I am not an anti-vaxxer, nor do I religiously bow down at the altar of science.
I understand the societal benefits of herd immunity but I don’t like the idea of government mandates to require it.
I do not think that vaccines directly cause autism or other autism spectrum disorders, but I do find it interesting how the incident rate of these diagnoses are increasing right now. Per the CDC, in 2000 the rate was around 1 in 150 children and in 2010, the rate was 1 in 68 children. The current recommended vaccine schedule calls for 49 doses of 14 vaccines before the age of 6. In the 1990’s there were only 9 recommended vaccines administered in far fewer than 49 doses.
Are our medical professionals better trained and is society more accepting of these historically stigmatized disorders, making the current percentages more of an accurate representation of the population that has always been impacted? Or, is something else going on? Is something causing more and more of our children to have autism than ever before?
I don’t know the answer.
And, neither do the experts.
“This is harder than cancer because in cancer you can biopsy it; you can see it on an X-ray. We don’t have a blood test [for autism]. There is no biomarker, no image, no pathology.”
– Gary Goldstein, MD, president and CEO of Kennedy Krieger Institute in Baltimore
“There’s been a lot of progress in the last few years in terms of understanding the causes of autism. We know a lot more than we did. One number you see often is that about 10% of those with autism have a definitive diagnosis, a causative condition.”
– Marvin Natowicz, MD, PhD, a medical geneticist and vice chairman of the Genomic Medicine Institute at the Cleveland Clinic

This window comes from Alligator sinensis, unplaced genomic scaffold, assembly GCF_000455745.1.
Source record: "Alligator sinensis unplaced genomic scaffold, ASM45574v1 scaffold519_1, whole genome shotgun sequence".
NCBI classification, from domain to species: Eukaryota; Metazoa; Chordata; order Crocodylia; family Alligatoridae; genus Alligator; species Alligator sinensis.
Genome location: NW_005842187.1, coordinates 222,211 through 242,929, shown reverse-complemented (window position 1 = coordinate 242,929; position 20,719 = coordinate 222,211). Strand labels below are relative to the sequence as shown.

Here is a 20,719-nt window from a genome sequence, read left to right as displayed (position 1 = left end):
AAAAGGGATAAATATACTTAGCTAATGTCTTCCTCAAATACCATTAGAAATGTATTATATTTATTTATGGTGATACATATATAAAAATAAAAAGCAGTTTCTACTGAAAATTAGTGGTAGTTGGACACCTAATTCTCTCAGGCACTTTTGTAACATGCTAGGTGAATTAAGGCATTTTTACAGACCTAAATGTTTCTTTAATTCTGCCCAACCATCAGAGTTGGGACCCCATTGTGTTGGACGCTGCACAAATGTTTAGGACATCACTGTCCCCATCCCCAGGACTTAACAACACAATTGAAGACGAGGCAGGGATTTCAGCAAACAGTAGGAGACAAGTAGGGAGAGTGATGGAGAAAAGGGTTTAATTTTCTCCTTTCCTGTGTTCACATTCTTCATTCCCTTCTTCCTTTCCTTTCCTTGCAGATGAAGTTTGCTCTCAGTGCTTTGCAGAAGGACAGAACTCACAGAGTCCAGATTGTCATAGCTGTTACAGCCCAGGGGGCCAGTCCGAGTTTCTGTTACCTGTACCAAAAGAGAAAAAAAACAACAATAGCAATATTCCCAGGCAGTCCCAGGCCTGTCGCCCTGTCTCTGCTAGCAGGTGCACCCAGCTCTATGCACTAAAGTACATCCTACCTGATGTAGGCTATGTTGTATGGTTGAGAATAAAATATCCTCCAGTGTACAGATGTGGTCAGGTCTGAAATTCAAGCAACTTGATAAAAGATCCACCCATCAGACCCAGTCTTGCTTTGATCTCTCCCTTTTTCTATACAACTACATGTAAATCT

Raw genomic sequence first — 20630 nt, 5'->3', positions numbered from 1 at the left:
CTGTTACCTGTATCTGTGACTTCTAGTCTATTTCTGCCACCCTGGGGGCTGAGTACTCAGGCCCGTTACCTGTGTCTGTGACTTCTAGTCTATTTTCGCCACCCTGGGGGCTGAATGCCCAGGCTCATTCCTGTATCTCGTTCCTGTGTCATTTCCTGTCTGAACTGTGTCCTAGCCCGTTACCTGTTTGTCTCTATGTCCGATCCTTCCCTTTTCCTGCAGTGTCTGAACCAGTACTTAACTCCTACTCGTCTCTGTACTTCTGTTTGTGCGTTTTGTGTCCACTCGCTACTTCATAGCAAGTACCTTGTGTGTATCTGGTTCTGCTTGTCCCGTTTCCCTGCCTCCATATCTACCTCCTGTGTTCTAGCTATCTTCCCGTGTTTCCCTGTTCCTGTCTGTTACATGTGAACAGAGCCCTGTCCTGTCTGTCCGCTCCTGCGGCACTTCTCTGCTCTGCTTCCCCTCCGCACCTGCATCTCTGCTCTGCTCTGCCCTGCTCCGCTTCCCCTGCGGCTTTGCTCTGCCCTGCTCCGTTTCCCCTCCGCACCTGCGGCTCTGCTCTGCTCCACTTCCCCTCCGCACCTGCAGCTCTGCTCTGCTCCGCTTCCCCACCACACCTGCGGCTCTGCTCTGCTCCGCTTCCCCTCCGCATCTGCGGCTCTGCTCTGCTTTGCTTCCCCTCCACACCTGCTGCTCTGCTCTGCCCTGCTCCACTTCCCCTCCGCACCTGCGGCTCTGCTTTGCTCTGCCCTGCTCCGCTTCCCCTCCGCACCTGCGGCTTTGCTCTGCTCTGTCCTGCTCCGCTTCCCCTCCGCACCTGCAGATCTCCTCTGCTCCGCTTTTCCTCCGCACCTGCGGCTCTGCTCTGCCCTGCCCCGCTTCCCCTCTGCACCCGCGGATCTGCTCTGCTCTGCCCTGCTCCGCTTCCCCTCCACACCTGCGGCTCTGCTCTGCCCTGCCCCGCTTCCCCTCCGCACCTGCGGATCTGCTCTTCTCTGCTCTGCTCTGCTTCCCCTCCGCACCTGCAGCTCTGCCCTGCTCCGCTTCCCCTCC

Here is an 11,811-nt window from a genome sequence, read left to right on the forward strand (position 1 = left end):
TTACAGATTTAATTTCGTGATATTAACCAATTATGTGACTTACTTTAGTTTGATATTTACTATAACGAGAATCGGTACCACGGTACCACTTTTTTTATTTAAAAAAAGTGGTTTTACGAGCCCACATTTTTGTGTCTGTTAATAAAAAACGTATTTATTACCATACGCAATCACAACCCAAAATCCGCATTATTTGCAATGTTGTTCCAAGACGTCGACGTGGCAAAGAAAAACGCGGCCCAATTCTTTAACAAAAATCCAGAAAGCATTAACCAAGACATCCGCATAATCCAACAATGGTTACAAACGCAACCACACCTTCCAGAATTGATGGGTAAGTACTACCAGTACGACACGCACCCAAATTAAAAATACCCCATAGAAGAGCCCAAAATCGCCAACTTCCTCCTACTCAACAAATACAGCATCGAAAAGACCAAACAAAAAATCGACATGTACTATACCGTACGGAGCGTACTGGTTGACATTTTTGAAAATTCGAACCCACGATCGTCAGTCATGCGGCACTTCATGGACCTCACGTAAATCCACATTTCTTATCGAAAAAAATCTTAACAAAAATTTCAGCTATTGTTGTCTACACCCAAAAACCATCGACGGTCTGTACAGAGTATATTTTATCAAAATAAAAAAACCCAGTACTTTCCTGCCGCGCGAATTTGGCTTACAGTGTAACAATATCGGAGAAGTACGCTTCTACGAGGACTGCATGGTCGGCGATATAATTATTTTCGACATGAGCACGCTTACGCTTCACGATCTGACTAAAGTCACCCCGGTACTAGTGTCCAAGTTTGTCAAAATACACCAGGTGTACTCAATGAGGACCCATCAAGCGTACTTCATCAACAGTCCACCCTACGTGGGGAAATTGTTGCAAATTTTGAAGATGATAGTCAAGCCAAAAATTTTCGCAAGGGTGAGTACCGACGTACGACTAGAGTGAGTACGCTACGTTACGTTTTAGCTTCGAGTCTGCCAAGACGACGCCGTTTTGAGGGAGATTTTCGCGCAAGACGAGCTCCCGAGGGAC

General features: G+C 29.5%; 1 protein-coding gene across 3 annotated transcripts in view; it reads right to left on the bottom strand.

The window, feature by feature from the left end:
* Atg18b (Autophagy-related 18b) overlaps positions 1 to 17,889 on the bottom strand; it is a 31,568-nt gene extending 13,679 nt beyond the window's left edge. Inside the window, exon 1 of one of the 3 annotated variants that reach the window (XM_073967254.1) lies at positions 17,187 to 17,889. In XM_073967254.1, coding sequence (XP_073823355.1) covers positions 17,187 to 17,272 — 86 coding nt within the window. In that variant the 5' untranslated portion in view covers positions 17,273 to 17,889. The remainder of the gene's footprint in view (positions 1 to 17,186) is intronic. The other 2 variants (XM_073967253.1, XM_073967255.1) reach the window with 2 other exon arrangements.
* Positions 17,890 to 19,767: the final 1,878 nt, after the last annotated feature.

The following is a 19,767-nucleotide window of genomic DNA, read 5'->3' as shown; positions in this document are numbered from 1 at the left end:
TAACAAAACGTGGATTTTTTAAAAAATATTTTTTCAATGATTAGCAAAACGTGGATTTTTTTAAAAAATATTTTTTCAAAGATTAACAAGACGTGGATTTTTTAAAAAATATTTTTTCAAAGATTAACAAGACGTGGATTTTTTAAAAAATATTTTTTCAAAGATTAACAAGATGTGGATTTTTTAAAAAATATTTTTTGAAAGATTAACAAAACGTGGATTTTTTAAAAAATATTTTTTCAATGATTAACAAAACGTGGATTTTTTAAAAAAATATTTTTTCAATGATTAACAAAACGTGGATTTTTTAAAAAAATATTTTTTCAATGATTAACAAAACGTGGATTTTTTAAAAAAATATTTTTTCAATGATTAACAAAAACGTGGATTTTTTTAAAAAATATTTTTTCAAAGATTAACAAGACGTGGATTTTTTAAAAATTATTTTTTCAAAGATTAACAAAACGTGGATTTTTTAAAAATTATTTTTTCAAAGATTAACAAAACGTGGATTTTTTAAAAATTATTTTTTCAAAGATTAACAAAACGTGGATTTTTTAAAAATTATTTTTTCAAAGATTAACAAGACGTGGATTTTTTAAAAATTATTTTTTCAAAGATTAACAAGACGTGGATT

Only 10%? That means up to 90% of cases have no known explanation…
I am uncomfortable with coming to any kind of conclusions based on those numbers. And, yet, that is exactly what we constantly do as a society and as individuals for this topic, and most others.
Why? Why do we do that? Why do we judge others and allow ourselves to become so unashamedly arrogant, self-righteous, and combative when even the experts know very little?
I am often outspoken about media’s attempt to spin complex issues into only two views, right or wrong, black or white, conservative or liberal, but I am still just as likely to fall victim to their tactics as anyone else. I understand why they do it. Complex issues are hard sells, people will lose interest and turn the channel or read something else a browser click away, and that lost audience equals lost revenue. You can’t run a business if you don’t make money, and news is business. It is big business. So, they take these complex issues and water them down to easily digestible sound bites that only hint at the true nature of the issues being discussed…
Where am I going with this?
I have a relative who was keeping her daughter, a happy and healthy child who was thriving by all accounts, current on vaccines according to the recommended schedule of doses and timing. And then, after receiving the first dose of the MMR vaccine, her daughter changed. She immediately showed signs that something was wrong. Wasn’t happy and playful anymore. Stopped meeting developmental milestones. Stopped thriving. And, eventually, she was diagnosed with Rett Syndrome.
Did the vaccine cause that? Maybe. Maybe not. Would she have eventually developed these problems anyway? Maybe. Maybe not.
Perhaps the vaccine triggered something that might have remained dormant otherwise. Perhaps the vaccine only hastened the outward symptoms of what was an inevitability. Perhaps the vaccine had nothing at all to do with any of this, and the timing was purely coincidental.
But, as a parent, knowing this story, is it wrong for me to at least pause and consider the risks before I let the same vaccine be injected into my child? My happy, healthy, and thriving child…
I won’t claim to have done all the research I should have done. I won’t claim to be an expert. I won’t even claim to know what is best for my child, though, as his parent, I will claim that I know better than almost everyone else. I won’t claim that my child is more important than anyone he might put at risk if we choose not to vaccinate and therefore disrupt herd immunization rates, but, he is more important to me than the rest.
I will, however, claim that we need to be better about how quick we are to latch on to the sound bites we are fed via media and how quick we are to use those snippets of partial information to judge and blame and bash others…